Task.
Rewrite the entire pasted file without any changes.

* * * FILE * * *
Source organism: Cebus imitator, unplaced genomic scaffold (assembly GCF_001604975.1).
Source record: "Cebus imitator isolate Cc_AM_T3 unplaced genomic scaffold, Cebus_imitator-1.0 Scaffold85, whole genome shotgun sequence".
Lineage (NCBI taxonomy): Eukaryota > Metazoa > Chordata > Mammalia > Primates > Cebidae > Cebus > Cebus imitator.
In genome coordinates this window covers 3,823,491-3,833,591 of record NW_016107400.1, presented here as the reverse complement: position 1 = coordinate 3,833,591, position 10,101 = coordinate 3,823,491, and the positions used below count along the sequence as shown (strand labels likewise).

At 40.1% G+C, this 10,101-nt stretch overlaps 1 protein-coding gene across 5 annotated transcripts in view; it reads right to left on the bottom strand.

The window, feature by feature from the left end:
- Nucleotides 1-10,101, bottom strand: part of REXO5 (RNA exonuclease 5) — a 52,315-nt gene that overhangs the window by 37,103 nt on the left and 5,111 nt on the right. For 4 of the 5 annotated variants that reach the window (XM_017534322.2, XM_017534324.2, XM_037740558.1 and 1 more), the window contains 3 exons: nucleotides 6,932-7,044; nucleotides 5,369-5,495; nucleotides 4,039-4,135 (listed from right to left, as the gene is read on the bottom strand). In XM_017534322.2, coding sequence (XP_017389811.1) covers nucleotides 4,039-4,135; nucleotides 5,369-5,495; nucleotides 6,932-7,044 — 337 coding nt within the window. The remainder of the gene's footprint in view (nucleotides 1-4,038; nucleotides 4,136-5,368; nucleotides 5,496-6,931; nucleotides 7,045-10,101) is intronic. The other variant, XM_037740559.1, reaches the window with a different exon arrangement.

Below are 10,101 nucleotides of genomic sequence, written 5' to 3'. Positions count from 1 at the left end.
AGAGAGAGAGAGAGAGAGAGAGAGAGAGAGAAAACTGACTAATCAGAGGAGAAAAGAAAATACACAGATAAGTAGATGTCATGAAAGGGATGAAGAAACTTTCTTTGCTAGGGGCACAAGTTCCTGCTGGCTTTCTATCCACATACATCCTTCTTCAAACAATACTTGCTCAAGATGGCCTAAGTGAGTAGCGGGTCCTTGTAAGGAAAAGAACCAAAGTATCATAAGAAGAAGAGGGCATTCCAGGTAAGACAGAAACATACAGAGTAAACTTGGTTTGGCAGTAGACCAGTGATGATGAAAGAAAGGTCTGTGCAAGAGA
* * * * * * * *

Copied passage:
Source organism: Cebus imitator, unplaced genomic scaffold (assembly GCF_001604975.1).
Source record: "Cebus imitator isolate Cc_AM_T3 unplaced genomic scaffold, Cebus_imitator-1.0 Scaffold85, whole genome shotgun sequence".
Lineage (NCBI taxonomy): Eukaryota > Metazoa > Chordata > Mammalia > Primates > Cebidae > Cebus > Cebus imitator.
In genome coordinates this window covers 3,823,491-3,833,591 of record NW_016107400.1, presented here as the reverse complement: position 1 = coordinate 3,833,591, position 10,101 = coordinate 3,823,491, and the positions used below count along the sequence as shown (strand labels likewise).

At 40.1% G+C, this 10,101-nt stretch overlaps 1 protein-coding gene across 5 annotated transcripts in view; it reads right to left on the bottom strand.

The window, feature by feature from the left end:
- Nucleotides 1-10,101, bottom strand: part of REXO5 (RNA exonuclease 5) — a 52,315-nt gene that overhangs the window by 37,103 nt on the left and 5,111 nt on the right. For 4 of the 5 annotated variants that reach the window (XM_017534322.2, XM_017534324.2, XM_037740558.1 and 1 more), the window contains 3 exons: nucleotides 6,932-7,044; nucleotides 5,369-5,495; nucleotides 4,039-4,135 (listed from right to left, as the gene is read on the bottom strand). In XM_017534322.2, coding sequence (XP_017389811.1) covers nucleotides 4,039-4,135; nucleotides 5,369-5,495; nucleotides 6,932-7,044 — 337 coding nt within the window. The remainder of the gene's footprint in view (nucleotides 1-4,038; nucleotides 4,136-5,368; nucleotides 5,496-6,931; nucleotides 7,045-10,101) is intronic. The other variant, XM_037740559.1, reaches the window with a different exon arrangement.

Below are 10,101 nucleotides of genomic sequence, written 5' to 3'. Positions count from 1 at the left end.
AGAGAGAGAGAGAGAGAGAGAGAGAGAGAGAAAACTGACTAATCAGAGGAGAAAAGAAAATACACAGATAAGTAGATGTCATGAAAGGGATGAAGAAACTTTCTTTGCTAGGGGCACAAGTTCCTGCTGGCTTTCTATCCACATACATCCTTCTTCAAACAATACTTGCTCAAGATGGCCTAAGTGAGTAGCGGGTCCTTGTAAGGAAAAGAACCAAAGTATCATAAGAAGAAGAGGGCATTCCAGGTAAGACAGAAACATACAGAGTAAACTTGGTTTGGCAGTAGACCAGTGATGATGAAAGAAAGGTCTGTGCAAGAGA